Economic misery fuels suicides
Personal pressures fuelled by the country's economic crisis, joblessness and the devastating drought have driven many to take their own lives.
06 December 2019 | Health
Statistics released by the Namibian police this week confirmed that 373 people killed themselves in the first nine months this year.
The majority, 318, were adult men. The others were 44 adult women, six boys and five girls aged 17 or younger.
Available data shows that between 2011 and September this year, at least 3 625 Namibians killed themselves - an average of 517 suicides per year.
A study released by the health ministry last year concluded that Namibia has one of the highest suicide rates in the world, ranked fourth in Africa and eleventh globally. Personal pressures because of the economic crisis, joblessness and the devastating drought could drive more people to the edge.
“There is a clear link between economic depression and an upswing in suicides, depression and mental health concerns in general,” says clinical psychologist Dr Shaun Whittaker.
“It is obvious that unemployment is the main cause of suicides, while issues such as job dissatisfaction are primary reasons for major depression,” Whittaker adds.
Another clinical psychologist, Charine Glen-Spyron, says while depression, anxiety and ideas of suicide can affect anyone at any time, the current economic slump poses an added threat.
“People are feeling stuck, useless, helpless and hopeless. They feel like they have failed themselves and those around them, and this can lead to suicidal ideation, where they believe the world and those around them would be better off without them,” she says.
Suicidal thoughts and behaviour are also “often linked to pride, and the providers feel that their families deserve better and they cannot live up to what is expected of them, which again leads to depression and then the possibility of suicidal behaviour,” Glen-Spyron adds.
Yet, although there is an increased need for mental health services, the available resources are dwindling instead.
“It does not make any sense. As usual, mental health services are not a priority in a profit-driven society,” Whittaker says.
“It is sad to say that we have not made any progress in countering the problem. If anything, with the economic crisis in the country, we should expect suicides to only increase. Unless we address structural issues such as unemployment, there will in any case be no significant improvement.”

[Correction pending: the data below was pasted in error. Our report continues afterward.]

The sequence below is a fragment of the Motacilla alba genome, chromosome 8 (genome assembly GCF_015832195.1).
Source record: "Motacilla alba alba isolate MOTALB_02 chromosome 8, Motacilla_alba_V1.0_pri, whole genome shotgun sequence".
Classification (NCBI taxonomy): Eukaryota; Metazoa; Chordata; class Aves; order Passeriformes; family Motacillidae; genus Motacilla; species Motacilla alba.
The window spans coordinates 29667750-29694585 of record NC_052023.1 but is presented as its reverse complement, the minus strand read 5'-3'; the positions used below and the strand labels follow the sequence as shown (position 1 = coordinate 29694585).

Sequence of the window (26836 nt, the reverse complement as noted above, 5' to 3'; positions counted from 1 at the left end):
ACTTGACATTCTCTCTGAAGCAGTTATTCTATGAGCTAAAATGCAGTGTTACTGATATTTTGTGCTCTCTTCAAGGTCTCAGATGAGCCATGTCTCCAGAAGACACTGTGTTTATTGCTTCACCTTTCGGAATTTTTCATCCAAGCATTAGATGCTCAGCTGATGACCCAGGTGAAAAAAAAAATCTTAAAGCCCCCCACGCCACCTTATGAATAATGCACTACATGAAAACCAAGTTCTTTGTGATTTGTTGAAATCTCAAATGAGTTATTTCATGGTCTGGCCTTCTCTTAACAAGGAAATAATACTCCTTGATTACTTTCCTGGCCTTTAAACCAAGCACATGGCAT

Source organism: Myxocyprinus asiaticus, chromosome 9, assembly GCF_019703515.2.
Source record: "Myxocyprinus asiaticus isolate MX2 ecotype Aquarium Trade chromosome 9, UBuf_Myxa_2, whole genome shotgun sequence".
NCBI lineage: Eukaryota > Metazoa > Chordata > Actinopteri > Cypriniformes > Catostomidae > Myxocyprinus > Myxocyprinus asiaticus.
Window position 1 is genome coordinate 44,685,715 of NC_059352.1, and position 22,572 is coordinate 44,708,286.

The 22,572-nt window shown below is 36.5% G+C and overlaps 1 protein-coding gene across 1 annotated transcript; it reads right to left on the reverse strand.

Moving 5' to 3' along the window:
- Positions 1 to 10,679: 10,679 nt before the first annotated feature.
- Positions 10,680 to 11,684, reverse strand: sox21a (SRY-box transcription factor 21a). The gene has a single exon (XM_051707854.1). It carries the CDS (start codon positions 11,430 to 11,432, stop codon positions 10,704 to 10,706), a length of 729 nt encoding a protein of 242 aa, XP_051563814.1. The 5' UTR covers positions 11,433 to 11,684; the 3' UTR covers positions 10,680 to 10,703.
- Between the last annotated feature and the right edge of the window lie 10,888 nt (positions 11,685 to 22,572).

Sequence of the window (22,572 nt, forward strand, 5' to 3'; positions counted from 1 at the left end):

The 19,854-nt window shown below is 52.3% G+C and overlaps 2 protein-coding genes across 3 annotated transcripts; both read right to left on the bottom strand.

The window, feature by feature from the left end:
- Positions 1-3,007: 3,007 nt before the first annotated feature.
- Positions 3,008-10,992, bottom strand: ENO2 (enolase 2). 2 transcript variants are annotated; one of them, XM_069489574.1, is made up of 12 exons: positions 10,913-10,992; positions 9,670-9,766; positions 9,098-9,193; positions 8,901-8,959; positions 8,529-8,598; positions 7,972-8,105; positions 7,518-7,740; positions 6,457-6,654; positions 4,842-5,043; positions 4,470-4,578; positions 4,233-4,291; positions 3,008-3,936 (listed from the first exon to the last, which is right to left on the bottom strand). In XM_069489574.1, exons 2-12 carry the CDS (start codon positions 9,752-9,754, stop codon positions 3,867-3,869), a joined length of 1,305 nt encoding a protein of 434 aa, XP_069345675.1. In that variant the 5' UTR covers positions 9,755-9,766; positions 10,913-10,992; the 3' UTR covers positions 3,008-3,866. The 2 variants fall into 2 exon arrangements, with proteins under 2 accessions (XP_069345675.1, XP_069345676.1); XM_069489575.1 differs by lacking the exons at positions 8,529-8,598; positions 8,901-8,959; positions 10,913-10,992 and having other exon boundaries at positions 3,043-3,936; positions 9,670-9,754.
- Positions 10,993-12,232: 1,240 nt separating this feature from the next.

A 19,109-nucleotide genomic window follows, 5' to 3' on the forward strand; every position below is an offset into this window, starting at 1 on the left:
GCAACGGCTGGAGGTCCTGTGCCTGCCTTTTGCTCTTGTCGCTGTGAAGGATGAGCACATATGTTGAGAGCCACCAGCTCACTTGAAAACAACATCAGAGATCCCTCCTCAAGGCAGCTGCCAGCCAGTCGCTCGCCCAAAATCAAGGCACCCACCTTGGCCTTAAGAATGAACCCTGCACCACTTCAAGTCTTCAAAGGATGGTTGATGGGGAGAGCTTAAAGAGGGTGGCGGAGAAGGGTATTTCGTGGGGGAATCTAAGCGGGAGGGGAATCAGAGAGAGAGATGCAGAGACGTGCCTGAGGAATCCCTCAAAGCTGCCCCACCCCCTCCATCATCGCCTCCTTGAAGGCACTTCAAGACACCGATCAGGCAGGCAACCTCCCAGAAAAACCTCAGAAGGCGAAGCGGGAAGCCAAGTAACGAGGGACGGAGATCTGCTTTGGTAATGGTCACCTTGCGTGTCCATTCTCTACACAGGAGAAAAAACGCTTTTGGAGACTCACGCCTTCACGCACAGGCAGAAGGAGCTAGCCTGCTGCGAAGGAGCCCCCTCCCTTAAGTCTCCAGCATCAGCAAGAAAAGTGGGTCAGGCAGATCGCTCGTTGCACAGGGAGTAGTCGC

Meanwhile, state health services are deteriorating, Whittaker adds.
He says Namibia's poorest people are most at risk because they struggle with high unemployment, more financial pressures and job dissatisfaction.
“They are also less likely to be members of a medical aid fund and therefore do not have access to private psychiatrists and psychologists.”
Many people simply have no place to go when they struggle with depression and suicidal thoughts, especially in areas outside of Windhoek.
The Omusati Region recorded the highest number of suicides between January and September: a total of 53, of whom 45 were adult men, five adult women, and three children.
The Oshana police recorded 43 suicides - 39 men and four women.
In Ohangwena, 35 men, seven women and one child died by suicide.
In the Khomas Region, 34 men, two women and one child killed themselves.
These figures are in line with global statistics which show that women are significantly more likely to attempt suicide, but more men die by suicide.
Whittaker says this is partly because men use more lethal methods such as guns, while women may take a drug overdose and can be saved if they are found in time.
Glen-Spyron says men are taught to suppress upsetting and suicidal feelings, which makes it harder for them to ask for help.
Refusing to deal with depression could lead to substance abuse, which is another suicide trigger.
Whittaker says worry about the future increases anxiety and depression, “while alcoholism arises from the general trauma of living in this kind of society.”
Access to healthcare services is important in curbing suicidal behaviour.
Better education in schools, communities and workplaces, which encourages boys and men to speak up when they feel overwhelmed, “instead of putting on a brave face and denying their true emotions”, could help prevent suicidal behaviour, Glen-Spyron says.
She says a society that stigmatises depression and anxiety prevents people from asking for help.
“When you feel stuck and hopeless, and judged at the same time, it increases the risk for suicidal ideation.”
Limited jobs for counsellors and psychologists means that many qualified people seek employment elsewhere despite the “exceptionally high need” for more mental health professionals, especially at state facilities, she adds.
Workplaces should ensure that relevant services are offered to workers, she advises.
In general, she urges Namibians to “be less judgmental, more supportive and more sympathetic.”
“Those who suffer from mental illness will be more likely to seek help without feeling stigmatised.”
The health ministry says the development of a national policy on suicide prevention is planned for the next financial year.